Gitlab is a server-side software to work as central storage for software repositories. It is very similar to other tools, e.g. Github, Bitbucket, etc. While the core of them is the server side Git, just to answer requests for pull and push, etc., many other features are built around the core Git functions to help the development workflow more smooth and more controlled. The additional features we are going to use in this course are:

  1. A continuous integration (CI) script default to Python and may be edited by your self to help test your code on a clean docker container.
  2. A server-side hook to automatically grade your submission based on unit tests.
  3. A server-side hook to limit your storage usage within a reasonable bound (I believe you cannot reach the limit if you are doing correctly).

Some may argue the hooks are core functions provided by Git itself, yes, but the Gitlab enables me to deploy a self-managed Gitlab server and add these hooks, and you can see the error information on the server website if you submit on the website.

The general view of a project is as follows:

#1 is the URL to your repository. #2 is the interface where you can add files, edit files, and make a new commit just on the server, without using Git commands on your machine. #3 is the indicator of the CI successfulness of your last submission. And you can read the build and test log if you click the icon.

Submit your project

As we plan to automatically grade your code and give you feedbacks about problems in your code at the first place, you are required to register an account on our Gitlab website using your own UCSC email registered on canvas. 

Note that your accounts on our Gitlab website have nothing to do with the accounts on

As it runs on a desktop in our lab, it may not be always available. Please wait a while or just inform me about the inaccessibility.

After the registration using your UCSC email, you should be able to see an empty project under group cmpe252A.fall18 and the project name is the same as your email account. If not, it may be just because it is too early.

You can use any language to fulfill the tasks in the course project. You may need to explain your code in detail to me if you choose languages other than: Java, Scala, Kotlin, Python3, C, C++, C#, Go, Julia, Matlab, Mathematica, VB, as well as JavaScript and its derivatives.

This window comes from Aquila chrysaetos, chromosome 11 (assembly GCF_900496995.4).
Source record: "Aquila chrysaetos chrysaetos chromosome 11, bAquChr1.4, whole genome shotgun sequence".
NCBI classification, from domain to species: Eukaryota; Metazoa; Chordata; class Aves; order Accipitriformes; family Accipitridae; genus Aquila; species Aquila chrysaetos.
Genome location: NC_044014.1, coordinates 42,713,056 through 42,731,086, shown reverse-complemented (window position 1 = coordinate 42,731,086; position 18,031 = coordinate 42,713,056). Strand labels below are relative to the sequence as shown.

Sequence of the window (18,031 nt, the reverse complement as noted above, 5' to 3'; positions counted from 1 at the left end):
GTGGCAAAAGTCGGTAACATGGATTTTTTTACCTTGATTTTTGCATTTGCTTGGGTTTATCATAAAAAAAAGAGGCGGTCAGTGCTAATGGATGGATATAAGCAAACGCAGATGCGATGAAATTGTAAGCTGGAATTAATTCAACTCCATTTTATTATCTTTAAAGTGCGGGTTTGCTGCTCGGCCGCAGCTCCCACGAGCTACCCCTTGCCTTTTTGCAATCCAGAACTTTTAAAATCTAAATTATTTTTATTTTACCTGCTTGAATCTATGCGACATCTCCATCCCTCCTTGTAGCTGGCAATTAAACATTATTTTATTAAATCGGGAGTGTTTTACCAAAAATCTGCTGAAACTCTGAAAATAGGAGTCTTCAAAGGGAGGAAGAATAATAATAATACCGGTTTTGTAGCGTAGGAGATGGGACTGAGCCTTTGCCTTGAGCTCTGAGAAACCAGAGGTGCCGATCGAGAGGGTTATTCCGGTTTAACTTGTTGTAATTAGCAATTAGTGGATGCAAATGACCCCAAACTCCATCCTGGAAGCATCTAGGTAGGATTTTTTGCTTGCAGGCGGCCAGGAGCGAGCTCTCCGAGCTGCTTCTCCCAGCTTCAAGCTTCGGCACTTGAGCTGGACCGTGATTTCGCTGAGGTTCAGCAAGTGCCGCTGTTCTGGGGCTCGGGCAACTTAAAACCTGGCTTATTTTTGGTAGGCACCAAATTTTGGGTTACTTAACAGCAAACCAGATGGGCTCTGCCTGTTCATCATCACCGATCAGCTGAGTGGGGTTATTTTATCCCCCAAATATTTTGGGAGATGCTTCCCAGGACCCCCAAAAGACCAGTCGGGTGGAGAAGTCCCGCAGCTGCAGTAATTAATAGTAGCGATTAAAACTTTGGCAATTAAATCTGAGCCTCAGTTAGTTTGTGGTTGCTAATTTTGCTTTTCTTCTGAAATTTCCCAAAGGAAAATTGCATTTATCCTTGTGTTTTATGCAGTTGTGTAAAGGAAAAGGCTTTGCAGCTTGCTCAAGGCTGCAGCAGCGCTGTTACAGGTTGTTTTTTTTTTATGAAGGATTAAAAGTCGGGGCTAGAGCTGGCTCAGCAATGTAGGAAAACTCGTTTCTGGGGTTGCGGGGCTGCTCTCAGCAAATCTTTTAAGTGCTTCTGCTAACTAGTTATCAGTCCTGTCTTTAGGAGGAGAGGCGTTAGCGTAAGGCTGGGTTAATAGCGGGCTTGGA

After pushing versions from your local machine to the server, the server will check the validity of the latest version following the instructions in your .gitlab-ci.yml script.

The default .gitlab-ci.yml file is for Python3. You may need to modify it if you are using other languages. The grammar is super easy and you can get some hints when you add files via the interface #3 like the following:

Please note that the CI system is to help you define your own build and test workflow on a clean machine and have a better understanding of your grade from the log. You are NOT required to fulfill that feature as we are grading via our script conventions.

As there are two course projects, we may have different conventions for our automatic grading purposes. We will let you know the conventions later. And empty projects cannot passing the unit tests but are complete in the conventions will be provided as references for both projects. The automatic grading may not be implemented for some reasons, and we will also let you know if you have to submit your code directly to us.

The last but not the least, the grades automatically issued is the upper bound. Situations undermining your grade include but are not restricted to:

  1. Plagiarism
  2. Test-passing oriented programming, which means the code passes some tests, but it is done intentionally for the specific input and is not generalized at all. 

That's all about our Gitlab tutorial. After all the Gitlab is a tool for project submission. Should something happen, we would fall back to face-to-face submission. Hope you do well! 

Update: we will fall back to face-to-face submission because automatically grading for all languages is very hard to implement. You commit and push your code to the project before the deadline, and then come to TA and show that your code is working well. You will be asked to pull your code from the Gitlab first if the demonstration is after the deadline.